Judas Priest, “Firepower” (Epic Records)

Music Review: Judas Priest goes ballistic on ‘Firepower’

If you think these heavy metal dinosaurs have had it, you’ve got another thing coming.

“Firepower,” the fast-paced title track from the British steel merchants’ latest album, is the best song Judas Priest has recorded in nearly three decades, kicking off a strong album that stands with any they’ve done before.

Though not intended as a concept album, “Firepower” has a common thread running through much of it, songs from the viewpoint of soldiers or warriors in battle, whether it’s the unnamed foes in the title track, the devil in “Evil Never Dies,” or mortal opponents in “No Surrender.” The album ends with “Sea of Red,” an ode to those who died in battle so that others might live.

The album also features a string of “Blacklist”-type villains, each given a sinister name that could have formed an episode of the James Spader TV show: “Necromancer,” ”Flame Thrower” and “Spectre.” Come to think of it, shave off singer Rob Halford’s beard, plop a fedora atop his head and he’d look more than a little like a heavy metal Raymond Reddington.

Though not the vocal siren he used to be, Halford is still scary, intense and convincing in the lower registers.

“Firepower” may also be the last album that founding guitarist Glenn Tipton plays on, having retired last month from touring due to Parkinson’s disease. But he’s holding out the possibility of future contributions, and his solos here with guitar colleague Richie Faulkner are definitely Priest-worthy.

WAYNE PARRY, Associated Press


David Byrne, “American Utopia” (Todomundo/Nonesuch)

Music Review: David Byrne’s ‘American Utopia’ seeks answers

David Byrne has been asking questions and looking for answers since the first Talking Heads album over 40 years ago, and “American Utopia” continues that healthy habit.

His last release billed as a solo album was “Grown Backwards” from 2004 and from then on Byrne’s been releasing joint ventures with folks like St. Vincent, Fatboy Slim and Brian Eno.

The new album is Byrne’s alone but it is “based on original tracks” by Eno, who also plays on several of the tunes, while two songs are co-written, performed and produced with Brooklyn-based Daniel Lopatin aka Oneohtrix Point Never. Go figure.

Whatever the songs’ origin, the result is a mix of some anxious, highly-charged moments tempered by sweet melodies and gentle rhythms.

Sometimes it all happens on the same track. Opener “I Dance Like This” starts as a gentle piano ballad, albeit with quirky lyrics, and turns into an assault of mechanic rhythms before switching back again. “Gasoline and Dirty Sheets” could be off “Naked,” the last Talking Heads album, while the South American refrain from “Every Day Is A Miracle,” a song with four drummers plus drum programming, would fit on “Rei Momo,” Byrne’s first post-Heads solo album.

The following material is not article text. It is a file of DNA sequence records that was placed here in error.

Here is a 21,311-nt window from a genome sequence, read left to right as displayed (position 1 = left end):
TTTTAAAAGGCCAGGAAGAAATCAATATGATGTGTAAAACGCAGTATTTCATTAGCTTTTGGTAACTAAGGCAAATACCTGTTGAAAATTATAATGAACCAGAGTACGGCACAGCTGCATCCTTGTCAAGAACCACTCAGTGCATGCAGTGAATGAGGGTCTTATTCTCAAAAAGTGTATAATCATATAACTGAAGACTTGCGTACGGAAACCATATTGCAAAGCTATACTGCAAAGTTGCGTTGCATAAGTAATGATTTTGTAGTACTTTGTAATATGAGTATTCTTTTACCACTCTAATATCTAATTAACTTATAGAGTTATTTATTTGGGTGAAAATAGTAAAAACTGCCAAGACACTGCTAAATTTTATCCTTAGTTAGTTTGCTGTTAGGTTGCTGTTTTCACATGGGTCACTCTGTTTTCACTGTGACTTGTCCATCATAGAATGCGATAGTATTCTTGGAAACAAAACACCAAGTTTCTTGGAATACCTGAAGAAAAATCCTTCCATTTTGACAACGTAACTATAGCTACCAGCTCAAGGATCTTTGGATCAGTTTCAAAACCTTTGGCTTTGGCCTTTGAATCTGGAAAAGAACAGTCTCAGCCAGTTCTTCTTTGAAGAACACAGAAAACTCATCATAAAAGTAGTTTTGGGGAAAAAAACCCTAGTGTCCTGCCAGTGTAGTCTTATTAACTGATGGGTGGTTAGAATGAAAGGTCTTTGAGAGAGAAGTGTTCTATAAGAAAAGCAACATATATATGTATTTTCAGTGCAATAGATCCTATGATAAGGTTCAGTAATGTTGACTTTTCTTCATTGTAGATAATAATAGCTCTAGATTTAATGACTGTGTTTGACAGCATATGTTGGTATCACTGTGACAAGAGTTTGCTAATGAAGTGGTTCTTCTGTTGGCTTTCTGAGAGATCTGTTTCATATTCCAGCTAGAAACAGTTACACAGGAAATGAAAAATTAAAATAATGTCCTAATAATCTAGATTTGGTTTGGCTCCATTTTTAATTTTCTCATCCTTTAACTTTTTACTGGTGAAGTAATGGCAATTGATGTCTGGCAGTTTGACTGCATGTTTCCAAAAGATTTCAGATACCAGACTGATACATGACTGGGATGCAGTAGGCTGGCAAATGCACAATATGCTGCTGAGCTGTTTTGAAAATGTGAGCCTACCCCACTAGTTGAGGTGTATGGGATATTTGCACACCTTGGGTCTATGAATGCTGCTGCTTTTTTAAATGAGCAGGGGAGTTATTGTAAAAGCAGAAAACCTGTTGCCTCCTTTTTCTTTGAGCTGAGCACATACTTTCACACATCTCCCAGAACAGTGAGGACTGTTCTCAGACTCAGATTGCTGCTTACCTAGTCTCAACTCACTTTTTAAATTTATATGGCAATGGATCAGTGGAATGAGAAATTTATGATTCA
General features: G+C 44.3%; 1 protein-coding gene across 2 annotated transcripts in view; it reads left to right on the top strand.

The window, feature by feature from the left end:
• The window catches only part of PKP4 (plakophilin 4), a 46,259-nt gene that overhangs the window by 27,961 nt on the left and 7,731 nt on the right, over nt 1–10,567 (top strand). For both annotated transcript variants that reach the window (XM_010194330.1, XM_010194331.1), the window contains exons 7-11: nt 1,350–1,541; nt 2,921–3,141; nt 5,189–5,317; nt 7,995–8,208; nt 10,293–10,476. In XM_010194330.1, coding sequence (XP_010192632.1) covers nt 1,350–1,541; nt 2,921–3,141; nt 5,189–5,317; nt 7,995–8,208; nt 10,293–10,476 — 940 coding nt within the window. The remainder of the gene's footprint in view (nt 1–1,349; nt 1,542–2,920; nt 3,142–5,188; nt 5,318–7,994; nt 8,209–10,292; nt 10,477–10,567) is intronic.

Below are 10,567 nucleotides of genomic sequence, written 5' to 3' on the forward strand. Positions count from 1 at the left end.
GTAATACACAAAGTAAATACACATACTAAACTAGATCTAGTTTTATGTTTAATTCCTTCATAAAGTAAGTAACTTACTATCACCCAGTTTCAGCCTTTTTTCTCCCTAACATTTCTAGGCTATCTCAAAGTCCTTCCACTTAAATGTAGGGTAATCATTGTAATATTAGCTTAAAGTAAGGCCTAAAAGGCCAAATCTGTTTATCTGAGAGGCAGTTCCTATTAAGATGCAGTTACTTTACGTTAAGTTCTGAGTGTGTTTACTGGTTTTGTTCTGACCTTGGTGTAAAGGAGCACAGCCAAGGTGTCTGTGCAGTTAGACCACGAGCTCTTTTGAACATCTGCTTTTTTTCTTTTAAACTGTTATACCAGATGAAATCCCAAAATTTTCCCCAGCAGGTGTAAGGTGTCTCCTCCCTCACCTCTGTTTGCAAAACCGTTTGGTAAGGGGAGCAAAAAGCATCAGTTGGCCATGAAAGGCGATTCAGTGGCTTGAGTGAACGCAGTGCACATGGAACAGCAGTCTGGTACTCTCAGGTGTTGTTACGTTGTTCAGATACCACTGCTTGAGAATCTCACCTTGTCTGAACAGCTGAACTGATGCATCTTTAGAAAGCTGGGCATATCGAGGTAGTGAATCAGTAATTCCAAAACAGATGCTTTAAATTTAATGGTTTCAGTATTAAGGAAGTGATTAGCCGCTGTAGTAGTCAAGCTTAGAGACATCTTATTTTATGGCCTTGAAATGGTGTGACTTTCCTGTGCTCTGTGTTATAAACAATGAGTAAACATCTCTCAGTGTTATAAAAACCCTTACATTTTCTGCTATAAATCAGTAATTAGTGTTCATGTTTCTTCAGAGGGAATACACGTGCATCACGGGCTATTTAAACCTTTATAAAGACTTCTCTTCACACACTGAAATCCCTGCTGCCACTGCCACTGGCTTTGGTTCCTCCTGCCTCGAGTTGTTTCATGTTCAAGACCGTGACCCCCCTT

The “ripe for a remix” and sinuously danceable “Everybody’s Coming to My House” reminds of LCD Soundsystem in more than just its title, while “Bullet” is a poetically graphic description of a projectile as it makes its way through a man’s body.

In his liner notes, Byrne says “music is a kind of model — it often tells us or points us toward how we can be.” On “American Utopia,” you can find questions and reflections about how we are and how we can be. Here’s hoping the path between the two is not a road to nowhere.

By PABLO GORONDI, Associated Press


Jimi Hendrix, “Both Sides of the Sky” (Experience Hendrix/Sony Legacy)

Review: Jimi Hendrix studio archives plucked for new album

Elvis has left the building but Jimi is still busy in the studio. Or so it would seem from the staggering number of posthumous Hendrix albums that record labels, bootleggers and — for the past two decades — his family have been releasing since his death in 1970.

“Both Sides of the Sky” is billed as the last in a trilogy gathering assorted Hendrix studio recordings, following 2010’s “Valleys of Neptune” and 2013’s “People, Hell and Angels.” Nearly the full batch comes from sessions at New York’s Record Plant between Jan. 1968 and Feb. 1970.

Ten of the 13 tracks are billed as previously unreleased, though several are alternate or instrumental versions of known Hendrix tracks.

A take on Joni Mitchell’s “Woodstock,” recorded just 42 days after the end of the festival, features Hendrix on bass, with vocals and organ by Stephen Stills. It sounds like a demo of the track released by Crosby, Stills, Nash & Young some five months later. Hendrix switches to guitar on another Stills tune, “$20 Fine,” which also sounds very CSN&Y. Or, rather, CSNY&H.

Lonnie Youngblood sings and plays the sax on “Georgia Blues,” while Johnny Winter contributes his usually excellent slide guitar to “Things I Used to Do.”

“Sweet Angel,” the oldest track here and the only one recorded in London, is an instrumental version of “Angel,” a beautiful ballad and close relation to “Little Wing.”

“Power of Soul” was mixed by Eddie Kramer and Hendrix at his own Electric Lady Studios just weeks before his death. Hendrix was known to be a perfectionist and maybe he’d have continued tweaking the complex, upbeat, optimistic song, but it seems to provide the clearest sample of what may have come next.

By PABLO GORONDI, Associated Press